Engine Life-Cycle


Engine Life-Cycle

An engine is always created from an EngineProvider. The EngineProvider may specify a JSON schema for the config options it accepts, and when instantiated it will be passed configuration options and various runtime environment resources such as log and garbage collector.

An engine is usually only instantiated once during the startup process. For testing purposes it is encouraged that engines be reentrant, through this requirement can be avoided when tests are written.

When an Engine isn't needed anymore and all of sandbox builders, sandboxes and result-sets created from it have been disposed, it can be disposed by invocation of Dispose(). This method must release and cleanup all resources used by the engine. Again, this is mainly useful for testing purposes, but it also encourages tracking of resources which helps prevent leaks.

The general flow of how the Engine abstractions are called when a task is processed is outlined in the diagram below: engine-flow

Building a Sandbox

Once an Engine has been instantiated the worker will claim tasks. Depending on configuration and capabilities of the engine, the worker may try to run multiple tasks at once. Engines can specify concurrency limitations as necessary, if concurrent sandboxes aren't supported.

To build a sandbox the worker will call Engine.NewSandboxBuilder passing in payload matching the JSON schema specified by the engine, and a TaskContext object. The TaskContext object implements context.Context from golang standard library, if it is canceled any long running process related to the sandbox builder, sandbox or result-set derived from the Engine.NewSandboxBuilder() call should be aborted. Hence, the sandbox builder should keep a reference to the TaskContext as it will be needed later.

The SandboxBuilder should be thread-safe as plugins may concurrently call all the methods on it, except SandboxBuilder.StartSandbox() which will called by the worker when plugins are done customizing the sandbox. The worker may also choose to call SandboxBuilder.Discard() instead of SandboxBuilder.StartSandbox(), in-order to discard the sandbox builder.

Both starting the sandbox and discarding the sandbox builder invalidates the SandboxBuilder object, either releasing resources or passing the ownership on to the Sandbox object. Notice that if TaskContext is canceled during the SandboxBuilder.StartSandbox() then the sandbox builder may choose to either return a Sandbox object, or return the context.Canceled error. As a race is unavoidable either behavior is permitted, as long as resources are either released or transferred to the Sandbox object.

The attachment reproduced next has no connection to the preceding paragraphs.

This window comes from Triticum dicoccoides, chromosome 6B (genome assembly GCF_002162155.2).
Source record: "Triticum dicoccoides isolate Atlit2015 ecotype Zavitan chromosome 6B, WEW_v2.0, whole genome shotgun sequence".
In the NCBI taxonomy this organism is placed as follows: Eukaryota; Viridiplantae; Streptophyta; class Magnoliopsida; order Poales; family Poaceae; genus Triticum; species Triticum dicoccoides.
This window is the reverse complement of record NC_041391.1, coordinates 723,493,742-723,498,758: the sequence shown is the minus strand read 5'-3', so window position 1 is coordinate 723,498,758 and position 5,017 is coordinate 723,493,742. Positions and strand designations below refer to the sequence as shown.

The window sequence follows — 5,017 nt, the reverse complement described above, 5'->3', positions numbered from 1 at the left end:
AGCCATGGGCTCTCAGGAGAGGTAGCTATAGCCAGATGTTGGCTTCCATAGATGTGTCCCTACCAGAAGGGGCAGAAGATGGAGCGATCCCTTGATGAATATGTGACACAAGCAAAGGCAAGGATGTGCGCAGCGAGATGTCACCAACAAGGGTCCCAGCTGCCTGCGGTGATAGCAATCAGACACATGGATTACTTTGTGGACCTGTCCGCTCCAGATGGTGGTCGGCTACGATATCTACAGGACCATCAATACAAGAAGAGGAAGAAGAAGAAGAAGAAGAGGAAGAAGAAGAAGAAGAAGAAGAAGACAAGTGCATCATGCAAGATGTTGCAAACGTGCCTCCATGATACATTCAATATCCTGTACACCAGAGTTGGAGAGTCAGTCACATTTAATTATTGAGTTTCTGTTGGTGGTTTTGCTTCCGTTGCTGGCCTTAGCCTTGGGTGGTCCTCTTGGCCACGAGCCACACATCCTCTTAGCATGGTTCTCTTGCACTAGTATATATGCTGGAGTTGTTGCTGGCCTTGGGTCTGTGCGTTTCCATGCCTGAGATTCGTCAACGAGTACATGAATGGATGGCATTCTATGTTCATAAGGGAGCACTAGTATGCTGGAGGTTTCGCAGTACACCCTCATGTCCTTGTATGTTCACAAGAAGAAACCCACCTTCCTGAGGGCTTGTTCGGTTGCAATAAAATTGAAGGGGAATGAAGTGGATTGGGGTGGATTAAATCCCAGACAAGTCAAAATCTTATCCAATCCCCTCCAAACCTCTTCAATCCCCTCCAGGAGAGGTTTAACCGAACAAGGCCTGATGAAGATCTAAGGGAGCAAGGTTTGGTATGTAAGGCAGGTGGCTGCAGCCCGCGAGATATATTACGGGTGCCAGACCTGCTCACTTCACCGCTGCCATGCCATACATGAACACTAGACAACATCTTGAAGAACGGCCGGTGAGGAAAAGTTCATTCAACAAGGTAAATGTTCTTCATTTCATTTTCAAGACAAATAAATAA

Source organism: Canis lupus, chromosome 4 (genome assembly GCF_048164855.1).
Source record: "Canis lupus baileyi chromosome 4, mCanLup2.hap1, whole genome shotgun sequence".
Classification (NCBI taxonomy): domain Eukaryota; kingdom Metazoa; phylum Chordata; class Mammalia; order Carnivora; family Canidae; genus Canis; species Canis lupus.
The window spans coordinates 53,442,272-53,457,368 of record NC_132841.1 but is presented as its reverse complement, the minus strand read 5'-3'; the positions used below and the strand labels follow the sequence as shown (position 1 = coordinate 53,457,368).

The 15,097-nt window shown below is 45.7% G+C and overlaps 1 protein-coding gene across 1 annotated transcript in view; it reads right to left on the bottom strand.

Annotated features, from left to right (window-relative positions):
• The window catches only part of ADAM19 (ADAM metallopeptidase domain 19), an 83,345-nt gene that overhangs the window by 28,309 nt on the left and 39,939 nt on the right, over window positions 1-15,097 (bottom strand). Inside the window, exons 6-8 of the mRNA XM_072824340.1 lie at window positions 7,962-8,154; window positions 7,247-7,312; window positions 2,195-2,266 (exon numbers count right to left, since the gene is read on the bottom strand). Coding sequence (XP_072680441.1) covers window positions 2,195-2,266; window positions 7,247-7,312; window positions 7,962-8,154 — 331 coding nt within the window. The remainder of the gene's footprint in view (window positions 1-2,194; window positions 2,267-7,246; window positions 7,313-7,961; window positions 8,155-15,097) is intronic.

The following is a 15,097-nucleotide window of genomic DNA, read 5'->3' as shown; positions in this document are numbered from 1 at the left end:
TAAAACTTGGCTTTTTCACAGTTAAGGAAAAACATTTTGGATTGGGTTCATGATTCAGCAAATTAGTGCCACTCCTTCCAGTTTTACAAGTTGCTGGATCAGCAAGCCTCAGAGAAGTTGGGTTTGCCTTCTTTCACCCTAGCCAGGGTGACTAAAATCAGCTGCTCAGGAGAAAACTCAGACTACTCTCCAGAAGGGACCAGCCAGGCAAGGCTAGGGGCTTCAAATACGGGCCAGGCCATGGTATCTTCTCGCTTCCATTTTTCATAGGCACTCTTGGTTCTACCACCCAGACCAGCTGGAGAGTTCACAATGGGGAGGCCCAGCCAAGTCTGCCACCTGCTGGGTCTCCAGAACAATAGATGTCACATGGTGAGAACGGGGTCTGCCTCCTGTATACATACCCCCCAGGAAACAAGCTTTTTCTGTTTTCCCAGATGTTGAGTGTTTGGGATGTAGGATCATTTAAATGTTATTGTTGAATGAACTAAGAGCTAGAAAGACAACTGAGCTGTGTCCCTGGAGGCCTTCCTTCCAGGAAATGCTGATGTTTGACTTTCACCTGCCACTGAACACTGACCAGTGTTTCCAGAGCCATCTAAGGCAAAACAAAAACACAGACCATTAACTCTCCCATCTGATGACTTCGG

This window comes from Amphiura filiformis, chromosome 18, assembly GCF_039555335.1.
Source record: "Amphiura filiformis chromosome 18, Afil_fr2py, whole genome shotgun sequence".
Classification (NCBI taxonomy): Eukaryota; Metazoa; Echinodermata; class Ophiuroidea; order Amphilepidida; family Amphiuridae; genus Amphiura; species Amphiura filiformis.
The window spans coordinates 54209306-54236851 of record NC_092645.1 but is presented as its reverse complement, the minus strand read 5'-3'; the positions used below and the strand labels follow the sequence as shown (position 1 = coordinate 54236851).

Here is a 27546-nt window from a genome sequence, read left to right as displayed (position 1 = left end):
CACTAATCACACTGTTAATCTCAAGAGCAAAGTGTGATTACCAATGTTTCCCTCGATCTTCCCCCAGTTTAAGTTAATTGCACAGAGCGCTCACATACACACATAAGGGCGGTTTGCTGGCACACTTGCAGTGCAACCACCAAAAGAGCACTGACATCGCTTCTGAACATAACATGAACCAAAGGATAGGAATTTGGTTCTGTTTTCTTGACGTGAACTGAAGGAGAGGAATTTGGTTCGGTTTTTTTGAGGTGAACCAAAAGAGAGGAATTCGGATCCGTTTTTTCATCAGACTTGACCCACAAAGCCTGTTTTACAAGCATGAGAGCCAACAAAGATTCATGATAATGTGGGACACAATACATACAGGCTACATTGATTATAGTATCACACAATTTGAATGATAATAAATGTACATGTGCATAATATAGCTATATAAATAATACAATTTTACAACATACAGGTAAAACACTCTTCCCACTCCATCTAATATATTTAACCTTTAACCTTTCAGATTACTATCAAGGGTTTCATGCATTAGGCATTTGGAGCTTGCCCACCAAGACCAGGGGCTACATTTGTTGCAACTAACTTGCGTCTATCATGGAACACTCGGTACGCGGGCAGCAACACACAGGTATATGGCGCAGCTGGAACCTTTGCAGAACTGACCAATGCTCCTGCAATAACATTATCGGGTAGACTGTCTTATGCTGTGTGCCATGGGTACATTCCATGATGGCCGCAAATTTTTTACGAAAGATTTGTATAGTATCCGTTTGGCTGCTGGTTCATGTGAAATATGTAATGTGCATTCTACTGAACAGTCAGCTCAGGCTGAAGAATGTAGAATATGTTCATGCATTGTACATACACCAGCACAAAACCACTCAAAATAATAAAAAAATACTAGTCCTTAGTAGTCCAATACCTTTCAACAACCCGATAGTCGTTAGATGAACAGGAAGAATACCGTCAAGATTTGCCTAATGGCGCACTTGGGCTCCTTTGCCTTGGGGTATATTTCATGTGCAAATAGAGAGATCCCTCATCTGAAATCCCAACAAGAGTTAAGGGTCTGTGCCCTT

Waiting for a Sandbox

Once a Sandbox object has been created from the SandboxBuilder the task is running. As with SandboxBuilder all methods must be thread-safe, as they may be used by multiple plugins interacting with the task.

The Sandbox object offers methods for creating interactive shells and displays through VNC connections, these methods may return engines.ErrFeatureNotSupported if not implemented. If implementation of these features are fragile, implementors should strive to return runtime.ErrNonFatalInternalError, if the error isn't an indicator of an unhealthy system.

The resources held by a Sandbox can be released by Sandbox.Abort() or transferred to a ResultSet by Sandbox.WaitForResult(). Implementors can implement Sandbox.Abort() as a call to Sandbox.Kill() which causes Sandbox.WaitForResult() to return a ResultSet with Success() being false.

When using a Sandbox consumers should be aware that there is an inherent race between Sandbox.WaitForResult() and Sandbox.Abort(), if task execution terminates before Sandbox.Abort() is called, the Sandbox may refuse to abort and instead require the consumer calls Sandbox.WaitForResult() to obtain the result-set.

When a Sandbox is resolved, that is when either Sandbox.Abort() or Sandbox.WaitForResult() returns, the resolution is consistent, and any further call to either Sandbox.Abort() or Sandbox.WaitForResult() must yield a consistent result. Indeed multiple calls to Sandbox.WaitForResult() should return the same ResultSet.

Extracting Results

When task execution is finished the sandbox returns a ResultSet from Sandbox.WaitForResult(), this invalidates the Sandbox object and frees all resources held by the sandbox or transfers these resources to the ResultSet.

The ResultSet object offers methods for extracting results from the task execution. Notably ResultSet.Success() which returns if the execution was successful, typically, equivalent to exit-code zero. As with the sandbox all methods must be thread-safe, as they may be called by multiple plugins concurrently.

When extracting files and folders from a ResultSet the file-path format is engine specific. Plugins are expected to obtain these strings from the task payload. The ResultSet should return runtime.MalformedPayloadError if the file-path format is invalid, such that plugins can handle this gracefully.

A ResultSet object is disposed by ResultSet.Dispose() which should free all resources held by the ResultSet, after this any further calls to the ResultSet will be forbidden.